(Whether it’s Christmas or even if there’s a storm, I remain at this post to sell goods. Sometimes, in fact, I don’t get to go home anymore as there’s nobody to take over my post. But that’s okay. I can just buy food and have my meals here knowing my family has food on the table at home. I enjoy my work here. The time just passes by. You get to talk to a lot of people; you meet a lot and you get to experience many things. I’ve spent a good number of years here. I used to gamble a lot but after I started being vendor here, I stopped all my vices. Instead of gambling, I might as well just sell and earn.)

The working Filipino has many different faces. He could be Ambo, who continues striving to earn more for his family. She could be Mary Grace, persevering for her family despite being away from them. This present-day hero could be Marlon, chasing not their own dreams but for others. Or she could be Rhea and Juliet, who see their roles as something more than a job but rather as a vocation and a source of joy.

No matter the kind of worker one is or the kind of job he or she has, anyone who makes an honest living should be celebrated for their hard work and contributions to their family and communities. We salute our fellow Filipinos who face life with great optimism and perseverance to make lives better.

Discover how smartphones that keep getting better help you live your best life by visiting https://www.nokia.com/phones/en_ph.


Thursday, May 16, 2019

Hone the next big startup with QBO’s Startup Roadshow




The multi-city roadshow aims to level up tech startups, small businesses all over the country
The future of Philippine startups looks bright with the Philippines national ranking up by 16 positions, according to the recently released StartupBlink Ecosystem Ranking Report. To continue this momentum, QBO Innovation Hub, the Philippines’ first public-private sector initiative which aims to connect, transform, and empower Filipino startups, holds the Startup Roadshow starting this May.
The roadshow aims to inspire innovators and enable communities throughout the country through sessions on startup business concepts and tools, ideation, design thinking, business model canvas, and local ecosystem mapping. Facilitated by highly experienced QBO members and startup founders, the workshops are designed to be fun and engaging to spark the participants’ creativity as they kickoff their startup journey. The event also features panel discussions and networking opportunities for those wanting to connect with fellow tech leaders.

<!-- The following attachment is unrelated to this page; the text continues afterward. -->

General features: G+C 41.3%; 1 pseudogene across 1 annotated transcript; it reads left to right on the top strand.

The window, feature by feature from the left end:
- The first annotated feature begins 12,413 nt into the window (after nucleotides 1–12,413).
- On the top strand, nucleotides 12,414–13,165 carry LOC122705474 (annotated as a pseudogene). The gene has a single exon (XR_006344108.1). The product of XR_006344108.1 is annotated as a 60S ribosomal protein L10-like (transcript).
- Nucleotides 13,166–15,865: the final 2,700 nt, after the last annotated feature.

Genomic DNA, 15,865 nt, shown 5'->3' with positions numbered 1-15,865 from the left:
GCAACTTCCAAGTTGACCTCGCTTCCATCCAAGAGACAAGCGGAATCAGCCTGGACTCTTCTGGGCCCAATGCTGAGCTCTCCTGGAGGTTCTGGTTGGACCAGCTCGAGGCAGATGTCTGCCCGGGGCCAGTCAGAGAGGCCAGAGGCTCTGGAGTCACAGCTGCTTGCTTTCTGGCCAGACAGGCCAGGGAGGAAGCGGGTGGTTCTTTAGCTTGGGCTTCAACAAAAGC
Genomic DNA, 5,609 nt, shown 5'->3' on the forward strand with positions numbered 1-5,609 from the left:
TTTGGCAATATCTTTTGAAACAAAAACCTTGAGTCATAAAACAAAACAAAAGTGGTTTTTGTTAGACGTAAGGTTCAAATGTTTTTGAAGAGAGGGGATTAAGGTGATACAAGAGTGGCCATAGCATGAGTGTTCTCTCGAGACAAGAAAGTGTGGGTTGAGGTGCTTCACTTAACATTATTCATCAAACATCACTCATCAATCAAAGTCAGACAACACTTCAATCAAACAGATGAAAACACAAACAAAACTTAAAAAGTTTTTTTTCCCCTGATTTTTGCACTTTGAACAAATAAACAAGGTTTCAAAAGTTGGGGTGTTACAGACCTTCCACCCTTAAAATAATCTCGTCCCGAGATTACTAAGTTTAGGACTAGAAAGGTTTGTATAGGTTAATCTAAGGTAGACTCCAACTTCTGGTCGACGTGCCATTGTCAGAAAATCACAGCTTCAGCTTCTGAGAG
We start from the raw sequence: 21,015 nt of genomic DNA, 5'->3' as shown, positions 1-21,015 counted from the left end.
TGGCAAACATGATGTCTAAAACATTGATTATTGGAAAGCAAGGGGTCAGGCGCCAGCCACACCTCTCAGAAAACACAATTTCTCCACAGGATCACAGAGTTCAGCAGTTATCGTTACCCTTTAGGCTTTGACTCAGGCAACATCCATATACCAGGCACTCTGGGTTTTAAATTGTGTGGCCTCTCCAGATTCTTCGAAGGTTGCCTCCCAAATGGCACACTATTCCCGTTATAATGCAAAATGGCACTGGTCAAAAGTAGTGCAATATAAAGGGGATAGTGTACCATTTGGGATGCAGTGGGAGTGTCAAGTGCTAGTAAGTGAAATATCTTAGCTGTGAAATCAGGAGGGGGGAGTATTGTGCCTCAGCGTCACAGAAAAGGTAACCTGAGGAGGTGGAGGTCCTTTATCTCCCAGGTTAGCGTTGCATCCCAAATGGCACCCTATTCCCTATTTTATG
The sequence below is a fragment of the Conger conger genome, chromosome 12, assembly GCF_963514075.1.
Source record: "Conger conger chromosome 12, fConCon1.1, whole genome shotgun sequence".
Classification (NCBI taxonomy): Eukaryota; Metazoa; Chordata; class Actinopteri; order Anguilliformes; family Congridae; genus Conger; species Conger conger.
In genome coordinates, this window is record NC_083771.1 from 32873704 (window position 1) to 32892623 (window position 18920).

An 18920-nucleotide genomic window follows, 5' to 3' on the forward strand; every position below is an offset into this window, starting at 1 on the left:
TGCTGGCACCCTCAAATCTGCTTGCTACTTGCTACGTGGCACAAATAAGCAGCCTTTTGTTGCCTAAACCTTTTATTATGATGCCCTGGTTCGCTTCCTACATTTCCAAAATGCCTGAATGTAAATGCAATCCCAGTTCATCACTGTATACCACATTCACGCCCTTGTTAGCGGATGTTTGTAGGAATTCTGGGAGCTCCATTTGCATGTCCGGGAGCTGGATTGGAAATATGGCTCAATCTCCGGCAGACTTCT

“The local startup ecosystem continues to grow due to sustained confidence in the country’s economy, technological advancements, and newly-introduced regulations such as the ‘Innovative Startup Act’ which seeks to promote ease of doing business in the Philippines,” says Katrina Chan, Director of QBO Innovation Hub. “While it’s all helpful in creating a healthy business environment for Filipino entrepreneurs, there are more opportunities to bring cutting-edge ideas to life.”
This is the second time that QBO Innovation Hub is holding the roadshow across major cities in Luzon, Visayas, and Mindanao. In 2018, 13 cities and over 1,300 participants joined the first run of the roadshow. Government organizations signed partnerships with QBO to contribute to countryside development efforts. The Department of Information and Communications Technology (DICT) was among the first to get on board, sponsoring programs in 7 cities last year.
QBO hopes to make this year’s roadshow bigger through the support of more partners, communities, and business owners. Interested partners who want to bring the workshop to their respective communities, schools, or cities can host an introductory workshop using QBO’s set module. Partners wanting to learn specific skills or learn more about certain topics can have custom-made workshops as well.
“We saw the impact of last year’s roadshow in answering what most aspiring startup founders want to know: ‘Where do we start?’ We want to help them figure out the answer,” adds Chan. “We’d also like for more partners to come on board with us to help discover the next wave of homegrown startups that will put our country on the global innovation map. Who knows? The next big thing may be in your school, your community, or your city.”
To learn more about the Startup Roadshow, visit http://www.qbo.com.ph/ and https://www.facebook.com/QBOphilippines/ or email karla@qbo.com.ph.

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About QBO
QBO (‘ku-bo’) is an innovation hub or a platform for the startup community to collaborate, develop talent, and grow. It provides startups with support and resources through events and capacity building programs as well as focused interventions designed to improve access to markets, knowledge, capital, and talent. QBO is the country’s first public-private initiative for startups, created through a partnership between IdeaSpace, J.P. Morgan, Department of Science and Technology, and Department of Trade and Industry.
Spurred on by the vision of Filipinos startups changing the world, QBO’s mission is to create a globally competitive startup ecosystem in the Philippines.